Summary

for people ages 18-55 (full criteria)
at San Diego, California
study started
estimated completion:
Elizabeth W. Twamley

Description

Summary

Cognitive impairments are present in up to 80% of homeless individuals, and may contribute to homelessness in Operation Enduring Freedom / Operation Iraqi Freedom / Operation New Dawn (OEF/OIF/OND) Veterans. The investigators propose to investigate these issues in homeless, treatment-seeking returning Veterans, who arguably face multiple potential barriers to recovery and reintegration, and with whom there is the greatest opportunity to prevent long-term homelessness. The investigators plan to conduct a 15-week randomized controlled trial of an evidence-based, 10-week Compensatory Cognitive Training (CCT) intervention vs. an education control condition to examine the effects of cognitive rehabilitation in this Veteran population. The investigators expect CCT-associated improvements in cognition and functional skills and generalization to reduced levels of disability, along with improved community reintegration outcomes. By attending to and treating cognitive impairments, the investigators can potentially prevent future homelessness and its negative health consequences, resulting in both healthcare cost savings and improved quality of life for Veterans.

Official Title

Cognitive Rehabilitation for Homeless OEF/OIF/OND Veterans

Details

This study integrates cognitive rehabilitation in residential care for homeless Veterans. In a 15-week randomized controlled trial, the investigators will compare an evidence-based, 10-week Compensatory Cognitive Training (CCT) intervention to an education control condition for homeless Veterans with cognitive impairment. CCT aims to improve real-world cognitive performance by teaching strategies to improve prospective memory (remembering to do things), attention, learning/memory, and executive functioning. Strategies to reduce stress and improve sleep are also included. CCT has been shown to improve cognition, functional capacity, neurobehavioral symptom severity, and quality of life in individuals with cognitive impairment associated with psychiatric illness and in Veterans with traumatic brain injury (TBI). During the trial, assessments will be administered at baseline, 5 weeks, 10 weeks, and 15 weeks, and monthly follow-up phone calls will assess housing and employment/education status for one year following program discharge. The investigators expect CCT-associated improvements in cognition and functional skills (co-primary outcomes) and generalization to reduced levels of disability, along with improved community reintegration outcomes (better housing stability, participation in work or school, and healthcare appointment attendance). If effective, the CCT intervention could be exported to the 80+ residential VA programs serving homeless Veterans. The investigators thus propose the following aims:

Aim 1. Investigate the efficacy of cognitive rehabilitation in homeless returning Veterans with mental health conditions and cognitive impairment by conducting a randomized controlled trial of Compensatory Cognitive Training (CCT) vs. education control for 10 weeks, with a 5-week follow-up, followed by 1 year of monthly post-discharge follow-up phone calls to assess community reintegration outcomes.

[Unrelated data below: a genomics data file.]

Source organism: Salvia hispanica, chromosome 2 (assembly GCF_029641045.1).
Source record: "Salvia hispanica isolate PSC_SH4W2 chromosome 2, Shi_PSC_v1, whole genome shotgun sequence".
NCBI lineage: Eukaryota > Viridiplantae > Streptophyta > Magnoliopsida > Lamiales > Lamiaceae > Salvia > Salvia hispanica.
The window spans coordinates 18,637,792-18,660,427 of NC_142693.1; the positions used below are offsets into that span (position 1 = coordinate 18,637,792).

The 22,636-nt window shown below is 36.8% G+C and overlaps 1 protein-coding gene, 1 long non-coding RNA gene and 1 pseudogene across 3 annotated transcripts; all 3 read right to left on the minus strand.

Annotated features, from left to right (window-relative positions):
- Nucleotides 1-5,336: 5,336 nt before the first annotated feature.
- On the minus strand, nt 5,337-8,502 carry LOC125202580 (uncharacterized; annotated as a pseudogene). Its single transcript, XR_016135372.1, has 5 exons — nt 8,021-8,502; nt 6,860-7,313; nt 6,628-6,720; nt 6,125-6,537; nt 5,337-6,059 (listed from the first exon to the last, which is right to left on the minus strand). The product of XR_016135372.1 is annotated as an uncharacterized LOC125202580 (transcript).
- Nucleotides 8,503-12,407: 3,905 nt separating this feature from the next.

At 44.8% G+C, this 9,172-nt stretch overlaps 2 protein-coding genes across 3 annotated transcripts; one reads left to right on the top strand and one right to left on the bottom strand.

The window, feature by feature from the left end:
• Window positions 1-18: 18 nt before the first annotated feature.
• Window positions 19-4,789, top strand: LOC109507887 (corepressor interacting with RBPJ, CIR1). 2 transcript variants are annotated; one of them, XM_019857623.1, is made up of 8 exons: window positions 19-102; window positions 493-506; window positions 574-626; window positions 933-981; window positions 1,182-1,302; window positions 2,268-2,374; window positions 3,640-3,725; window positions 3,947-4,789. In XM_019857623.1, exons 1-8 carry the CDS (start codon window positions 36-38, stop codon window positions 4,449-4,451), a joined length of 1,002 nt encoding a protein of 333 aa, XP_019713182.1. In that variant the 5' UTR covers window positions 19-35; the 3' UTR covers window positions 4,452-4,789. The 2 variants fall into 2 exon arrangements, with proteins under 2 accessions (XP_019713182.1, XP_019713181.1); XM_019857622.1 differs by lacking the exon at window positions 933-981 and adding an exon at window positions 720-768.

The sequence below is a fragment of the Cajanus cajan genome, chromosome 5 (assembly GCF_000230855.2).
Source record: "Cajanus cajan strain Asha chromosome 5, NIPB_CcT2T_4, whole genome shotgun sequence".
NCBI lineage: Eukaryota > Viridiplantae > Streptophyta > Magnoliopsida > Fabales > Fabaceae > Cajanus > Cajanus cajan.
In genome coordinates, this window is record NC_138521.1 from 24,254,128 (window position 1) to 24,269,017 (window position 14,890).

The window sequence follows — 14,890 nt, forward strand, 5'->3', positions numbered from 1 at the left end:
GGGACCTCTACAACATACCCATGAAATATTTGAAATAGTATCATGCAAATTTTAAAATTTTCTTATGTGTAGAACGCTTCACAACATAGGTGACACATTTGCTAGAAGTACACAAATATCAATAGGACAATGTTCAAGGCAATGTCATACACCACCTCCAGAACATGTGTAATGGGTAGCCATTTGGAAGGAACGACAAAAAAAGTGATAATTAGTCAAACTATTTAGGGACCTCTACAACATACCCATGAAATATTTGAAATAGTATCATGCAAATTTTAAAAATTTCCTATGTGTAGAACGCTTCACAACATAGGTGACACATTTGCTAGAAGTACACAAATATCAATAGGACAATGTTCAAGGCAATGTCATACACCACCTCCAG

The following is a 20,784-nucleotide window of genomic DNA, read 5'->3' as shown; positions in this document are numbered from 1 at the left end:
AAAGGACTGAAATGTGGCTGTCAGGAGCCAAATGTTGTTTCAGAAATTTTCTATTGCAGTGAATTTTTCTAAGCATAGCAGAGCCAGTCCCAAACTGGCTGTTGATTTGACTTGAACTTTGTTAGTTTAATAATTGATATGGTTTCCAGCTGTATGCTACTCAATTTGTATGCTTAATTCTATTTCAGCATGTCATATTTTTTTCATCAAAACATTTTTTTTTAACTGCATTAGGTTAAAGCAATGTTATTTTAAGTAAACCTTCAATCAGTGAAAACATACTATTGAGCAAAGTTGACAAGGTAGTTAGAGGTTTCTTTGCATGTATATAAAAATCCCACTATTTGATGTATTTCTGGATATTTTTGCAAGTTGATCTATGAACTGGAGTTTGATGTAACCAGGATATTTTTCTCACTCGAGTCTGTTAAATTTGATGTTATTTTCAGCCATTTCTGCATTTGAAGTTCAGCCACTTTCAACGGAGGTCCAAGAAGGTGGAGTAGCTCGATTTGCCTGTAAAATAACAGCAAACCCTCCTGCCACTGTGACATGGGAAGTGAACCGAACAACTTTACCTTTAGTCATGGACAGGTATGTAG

H1a: Positive CCT-associated effects on cognition, functional capacity (co-primary outcomes), and disability will emerge over the 15-week study.

H1b: Positive CCT-associated effects on community reintegration outcomes (housing stability, participation in employment/education, healthcare appointment attendance) will be detected at the end of the 1-year follow-up.

Aim 2. Investigate mechanisms of CCT effects. H2: Improved cognition and cognitive strategy use will mediate improvements in functional capacity, disability, and community reintegration.

Exploratory Aim 3. Investigate moderators of CCT effects. Presence and severity of Posttraumatic Stress Disorder (PTSD), depression, history of substance abuse, and TBI, as well as duration of homelessness and baseline cognitive functioning, will be explored as potential moderators of CCT effects.

Keywords

Homelessness Mental Health Conditions Homeless persons Veterans Mental disorders Cognition Rehabilitation CCT HCE Compensatory Cognitive Training (CCT) Holistic Cognitive Education (HCE)

Eligibility

You can join if…

Open to people ages 18-55

  • Male or female
  • Any race/ethnicity
  • Age 18-55
  • Receiving residential treatment at the VA San Diego Aspire Center
  • Meets criteria for Aspire Center program entry
  • OEF/OIF/OND Veteran
  • Presence of at least one DSM-V mental health condition
  • Does not meet criteria for substance use disorder for 28 days prior to admission
  • Homeless or unstably housed
  • Not a sex offender or violent offender
  • Capable of performing activities of daily living and transfers
  • Not judged by a clinician to be at current risk to self or others
  • Has cognitive impairment in at least one cognitive domain (i.e., T-score <40)
  • Able to speak and read English
  • Capable of and willing to provide signed informed consent

You CAN'T join if...

Location

  • VA San Diego Healthcare System, San Diego, CA
    San Diego California 92161 United States

Lead Scientist

  • Elizabeth W. Twamley
    Dr. Twamley earned a BA in Social Ecology at UC Irvine and a PhD in Clinical Psychology from Arizona State University. She completed her clinical psychology internship and postdoctoral fellowship at UCSD and joined the faculty of the Department of Psychiatry in 2003.

Details

Status
accepting new patients by invitation only
Start Date
Completion Date
(estimated)
Sponsor
VA Office of Research and Development
ID
NCT02657954
Study Type
Interventional
Last Updated